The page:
exploding into air connecting us

to all that is in

this infinite expanse

where we spin in perfect symmetry.

 

III.

 

90 years will pass,

politicians will die.

Captains of industry                will die.

Priests                                      will die.

And monks.

And James.

And me.

 

Before meteors meet us again,

lighting a dark night with embers,

we will all die.

 

IV.

 

Bringing fire,

meteors will shimmer a dark sky,

 

they will pour upon the earth,

spread dusts from places we have not seen,

 

they will come again

out of darkness as before

 

when the world still steamed in the chill

from its new birth.

 

They will bring with them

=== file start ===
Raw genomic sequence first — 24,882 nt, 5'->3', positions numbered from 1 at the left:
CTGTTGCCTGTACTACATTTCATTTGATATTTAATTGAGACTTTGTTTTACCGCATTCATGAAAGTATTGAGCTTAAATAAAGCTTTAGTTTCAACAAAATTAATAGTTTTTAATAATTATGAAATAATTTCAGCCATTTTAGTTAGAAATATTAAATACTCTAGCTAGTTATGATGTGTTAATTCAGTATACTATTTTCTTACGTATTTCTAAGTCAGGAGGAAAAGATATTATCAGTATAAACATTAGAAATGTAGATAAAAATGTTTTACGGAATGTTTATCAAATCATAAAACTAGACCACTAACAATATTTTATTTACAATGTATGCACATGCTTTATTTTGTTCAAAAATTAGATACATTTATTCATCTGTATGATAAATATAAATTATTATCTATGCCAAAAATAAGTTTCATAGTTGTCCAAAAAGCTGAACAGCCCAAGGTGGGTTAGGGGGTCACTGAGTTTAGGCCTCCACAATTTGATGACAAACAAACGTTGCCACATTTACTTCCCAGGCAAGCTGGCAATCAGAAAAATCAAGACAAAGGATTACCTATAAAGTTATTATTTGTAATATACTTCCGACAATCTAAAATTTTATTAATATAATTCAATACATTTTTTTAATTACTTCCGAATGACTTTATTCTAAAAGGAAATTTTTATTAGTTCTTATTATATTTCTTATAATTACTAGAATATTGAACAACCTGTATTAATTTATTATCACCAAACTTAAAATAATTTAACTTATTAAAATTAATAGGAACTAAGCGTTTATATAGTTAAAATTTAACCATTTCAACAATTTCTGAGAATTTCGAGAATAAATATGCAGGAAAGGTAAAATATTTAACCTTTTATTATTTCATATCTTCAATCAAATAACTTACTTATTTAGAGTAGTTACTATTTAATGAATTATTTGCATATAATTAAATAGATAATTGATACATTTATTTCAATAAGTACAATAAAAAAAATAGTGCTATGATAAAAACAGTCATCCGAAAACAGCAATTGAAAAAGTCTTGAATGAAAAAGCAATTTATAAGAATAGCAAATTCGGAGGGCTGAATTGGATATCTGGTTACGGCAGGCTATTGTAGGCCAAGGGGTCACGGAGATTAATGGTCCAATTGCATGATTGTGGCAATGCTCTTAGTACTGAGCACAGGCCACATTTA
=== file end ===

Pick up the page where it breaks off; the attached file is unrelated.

fire, a breath they will breathe

into bones and dust and ash,

 

they will breathe into the air, stain the sea,

vapor into clouds a fresh mattering.

 

Who will stand in the cold dark then?

Who will smell the fire in the night?

 

Will they coat themselves against frost and ice,

drink the black coffee of morning before light,

will they delight in a spectacle of fiery mists,

 

will they fix their eyes on heaven?

© 2008, Shawn Pavey.  All rights reserved.

For Lucille Clifton

Dear Lucille
On the passing of Lucille Clifton, 1936 – 2010

I would like to think
that B.B. King named his guitar for you.
I know he didn’t. We in the know
know the myth
the real story –

we know that it is not you
whom he played to make music so sweet
that I, a grown man, cry when I hear it –

but I am comforted thinking it is so
even though you did not need a man
for making music, your wide hips
spinning men like tops
(we never doubted it for a second!)

and your words spinning out
to the sky because the pages could not
hold them for long, Lucille,
could not keep them silent all black and white

your words like you bigger than what they laid upon
and they echo like you now that you’re gone